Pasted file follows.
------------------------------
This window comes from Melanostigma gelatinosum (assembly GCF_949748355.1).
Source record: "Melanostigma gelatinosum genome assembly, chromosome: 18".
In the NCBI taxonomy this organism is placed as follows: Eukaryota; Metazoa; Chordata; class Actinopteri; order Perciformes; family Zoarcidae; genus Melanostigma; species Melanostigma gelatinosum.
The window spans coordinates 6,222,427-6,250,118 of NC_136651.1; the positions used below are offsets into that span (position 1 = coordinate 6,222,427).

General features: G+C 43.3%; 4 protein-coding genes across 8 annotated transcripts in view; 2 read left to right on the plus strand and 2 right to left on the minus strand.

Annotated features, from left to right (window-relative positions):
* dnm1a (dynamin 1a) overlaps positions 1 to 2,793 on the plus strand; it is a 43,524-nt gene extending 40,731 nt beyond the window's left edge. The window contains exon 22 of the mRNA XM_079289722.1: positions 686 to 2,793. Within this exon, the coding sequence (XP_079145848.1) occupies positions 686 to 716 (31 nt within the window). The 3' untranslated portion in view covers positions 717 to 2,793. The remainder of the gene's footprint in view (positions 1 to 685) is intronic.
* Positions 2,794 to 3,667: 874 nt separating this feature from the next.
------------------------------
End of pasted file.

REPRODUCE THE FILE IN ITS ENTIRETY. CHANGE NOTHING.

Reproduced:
This window comes from Melanostigma gelatinosum (assembly GCF_949748355.1).
Source record: "Melanostigma gelatinosum genome assembly, chromosome: 18".
In the NCBI taxonomy this organism is placed as follows: Eukaryota; Metazoa; Chordata; class Actinopteri; order Perciformes; family Zoarcidae; genus Melanostigma; species Melanostigma gelatinosum.
The window spans coordinates 6,222,427-6,250,118 of NC_136651.1; the positions used below are offsets into that span (position 1 = coordinate 6,222,427).

General features: G+C 43.3%; 4 protein-coding genes across 8 annotated transcripts in view; 2 read left to right on the plus strand and 2 right to left on the minus strand.

Annotated features, from left to right (window-relative positions):
* dnm1a (dynamin 1a) overlaps positions 1 to 2,793 on the plus strand; it is a 43,524-nt gene extending 40,731 nt beyond the window's left edge. The window contains exon 22 of the mRNA XM_079289722.1: positions 686 to 2,793. Within this exon, the coding sequence (XP_079145848.1) occupies positions 686 to 716 (31 nt within the window). The 3' untranslated portion in view covers positions 717 to 2,793. The remainder of the gene's footprint in view (positions 1 to 685) is intronic.
* Positions 2,794 to 3,667: 874 nt separating this feature from the next.